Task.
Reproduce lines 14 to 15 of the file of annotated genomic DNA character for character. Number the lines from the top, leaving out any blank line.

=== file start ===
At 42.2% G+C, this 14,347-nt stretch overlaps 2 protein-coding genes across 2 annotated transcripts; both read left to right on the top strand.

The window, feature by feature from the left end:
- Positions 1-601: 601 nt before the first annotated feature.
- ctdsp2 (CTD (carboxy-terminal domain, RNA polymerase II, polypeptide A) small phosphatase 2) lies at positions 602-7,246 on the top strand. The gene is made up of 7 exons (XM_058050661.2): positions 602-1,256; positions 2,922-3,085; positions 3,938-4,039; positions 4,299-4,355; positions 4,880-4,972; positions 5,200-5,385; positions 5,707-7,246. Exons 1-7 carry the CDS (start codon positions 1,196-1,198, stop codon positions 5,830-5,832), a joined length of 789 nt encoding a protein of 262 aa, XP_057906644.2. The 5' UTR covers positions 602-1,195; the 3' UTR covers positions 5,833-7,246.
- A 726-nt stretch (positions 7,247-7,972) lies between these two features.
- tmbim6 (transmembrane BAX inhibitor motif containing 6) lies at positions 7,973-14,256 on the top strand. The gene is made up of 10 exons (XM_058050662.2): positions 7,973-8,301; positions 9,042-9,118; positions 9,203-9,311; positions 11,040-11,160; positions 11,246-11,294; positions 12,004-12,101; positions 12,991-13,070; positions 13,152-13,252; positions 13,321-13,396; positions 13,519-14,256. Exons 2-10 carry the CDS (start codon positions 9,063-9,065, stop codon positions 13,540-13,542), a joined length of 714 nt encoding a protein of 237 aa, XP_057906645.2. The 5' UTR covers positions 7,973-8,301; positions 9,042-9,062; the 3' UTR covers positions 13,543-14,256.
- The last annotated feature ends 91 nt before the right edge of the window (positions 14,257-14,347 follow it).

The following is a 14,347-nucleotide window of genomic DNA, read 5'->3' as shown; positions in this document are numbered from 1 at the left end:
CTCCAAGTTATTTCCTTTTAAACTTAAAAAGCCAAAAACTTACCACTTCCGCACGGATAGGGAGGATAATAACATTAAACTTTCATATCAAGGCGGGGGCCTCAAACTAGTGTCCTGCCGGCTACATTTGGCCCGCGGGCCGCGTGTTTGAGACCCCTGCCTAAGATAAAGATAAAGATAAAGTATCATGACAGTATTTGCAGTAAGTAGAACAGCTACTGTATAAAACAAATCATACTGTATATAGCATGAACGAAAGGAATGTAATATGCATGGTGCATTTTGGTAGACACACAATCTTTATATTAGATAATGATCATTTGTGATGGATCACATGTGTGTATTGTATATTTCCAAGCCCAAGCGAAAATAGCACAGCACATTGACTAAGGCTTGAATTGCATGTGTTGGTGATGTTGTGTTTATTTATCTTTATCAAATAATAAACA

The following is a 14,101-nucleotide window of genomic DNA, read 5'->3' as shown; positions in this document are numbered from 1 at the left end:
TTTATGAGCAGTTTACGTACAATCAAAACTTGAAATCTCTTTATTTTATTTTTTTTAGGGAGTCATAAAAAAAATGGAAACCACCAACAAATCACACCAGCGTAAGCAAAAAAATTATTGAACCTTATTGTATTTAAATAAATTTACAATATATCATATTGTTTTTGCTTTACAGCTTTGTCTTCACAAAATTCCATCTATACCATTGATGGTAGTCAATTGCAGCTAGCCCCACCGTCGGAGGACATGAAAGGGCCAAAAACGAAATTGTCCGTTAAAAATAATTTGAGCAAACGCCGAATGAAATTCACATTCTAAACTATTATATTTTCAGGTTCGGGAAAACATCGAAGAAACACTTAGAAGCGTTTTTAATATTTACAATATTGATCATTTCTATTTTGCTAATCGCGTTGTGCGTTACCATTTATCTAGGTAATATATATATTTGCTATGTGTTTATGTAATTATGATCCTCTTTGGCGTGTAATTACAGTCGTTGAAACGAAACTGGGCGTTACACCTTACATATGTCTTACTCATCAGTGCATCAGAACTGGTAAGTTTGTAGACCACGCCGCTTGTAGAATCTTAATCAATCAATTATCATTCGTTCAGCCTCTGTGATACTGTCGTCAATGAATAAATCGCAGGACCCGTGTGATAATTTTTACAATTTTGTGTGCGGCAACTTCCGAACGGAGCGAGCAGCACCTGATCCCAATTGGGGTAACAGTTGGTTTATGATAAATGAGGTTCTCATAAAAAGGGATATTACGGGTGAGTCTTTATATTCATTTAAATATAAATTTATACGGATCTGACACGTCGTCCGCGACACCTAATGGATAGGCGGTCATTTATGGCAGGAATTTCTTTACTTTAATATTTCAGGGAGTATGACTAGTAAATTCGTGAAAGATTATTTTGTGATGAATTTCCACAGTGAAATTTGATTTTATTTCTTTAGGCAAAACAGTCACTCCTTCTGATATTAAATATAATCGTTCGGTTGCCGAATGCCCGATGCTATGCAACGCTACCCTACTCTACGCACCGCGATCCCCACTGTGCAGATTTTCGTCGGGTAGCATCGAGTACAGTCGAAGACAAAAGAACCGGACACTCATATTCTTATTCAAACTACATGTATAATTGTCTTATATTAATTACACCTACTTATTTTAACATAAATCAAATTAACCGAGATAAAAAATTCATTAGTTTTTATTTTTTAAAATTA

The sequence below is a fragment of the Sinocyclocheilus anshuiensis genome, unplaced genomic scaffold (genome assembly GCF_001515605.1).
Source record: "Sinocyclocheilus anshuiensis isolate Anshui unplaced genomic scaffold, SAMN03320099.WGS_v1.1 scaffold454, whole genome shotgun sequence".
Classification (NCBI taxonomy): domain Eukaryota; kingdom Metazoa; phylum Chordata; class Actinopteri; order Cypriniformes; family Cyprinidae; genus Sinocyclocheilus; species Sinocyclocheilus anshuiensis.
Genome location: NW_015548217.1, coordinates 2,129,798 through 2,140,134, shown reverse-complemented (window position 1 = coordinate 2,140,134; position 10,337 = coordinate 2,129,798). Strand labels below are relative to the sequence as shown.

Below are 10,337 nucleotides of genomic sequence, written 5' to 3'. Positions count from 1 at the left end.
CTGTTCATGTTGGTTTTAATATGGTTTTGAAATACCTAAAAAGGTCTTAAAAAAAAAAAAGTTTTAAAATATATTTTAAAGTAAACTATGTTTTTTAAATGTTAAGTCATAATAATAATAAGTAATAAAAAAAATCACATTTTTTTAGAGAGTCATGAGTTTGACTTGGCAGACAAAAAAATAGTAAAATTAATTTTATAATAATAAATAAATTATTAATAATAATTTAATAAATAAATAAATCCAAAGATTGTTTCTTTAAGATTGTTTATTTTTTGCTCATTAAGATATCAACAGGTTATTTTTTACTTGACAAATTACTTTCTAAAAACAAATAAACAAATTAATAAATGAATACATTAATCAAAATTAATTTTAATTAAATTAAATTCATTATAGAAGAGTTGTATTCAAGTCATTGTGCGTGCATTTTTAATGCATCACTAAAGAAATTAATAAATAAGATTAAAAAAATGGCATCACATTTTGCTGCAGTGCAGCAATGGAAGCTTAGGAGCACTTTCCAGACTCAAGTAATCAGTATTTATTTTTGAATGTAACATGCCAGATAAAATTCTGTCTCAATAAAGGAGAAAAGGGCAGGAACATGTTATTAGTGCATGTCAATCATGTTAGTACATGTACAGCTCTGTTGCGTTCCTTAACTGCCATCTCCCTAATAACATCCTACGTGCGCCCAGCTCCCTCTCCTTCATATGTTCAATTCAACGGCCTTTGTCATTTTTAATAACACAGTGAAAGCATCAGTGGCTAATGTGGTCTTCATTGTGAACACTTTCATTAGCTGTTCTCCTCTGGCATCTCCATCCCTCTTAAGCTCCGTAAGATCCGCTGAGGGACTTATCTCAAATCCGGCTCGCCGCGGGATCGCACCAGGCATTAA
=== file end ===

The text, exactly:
Classification (NCBI taxonomy): domain Eukaryota; kingdom Metazoa; phylum Chordata; class Actinopteri; order Cypriniformes; family Cyprinidae; genus Sinocyclocheilus; species Sinocyclocheilus anshuiensis.
Genome location: NW_015548217.1, coordinates 2,129,798 through 2,140,134, shown reverse-complemented (window position 1 = coordinate 2,140,134; position 10,337 = coordinate 2,129,798). Strand labels below are relative to the sequence as shown.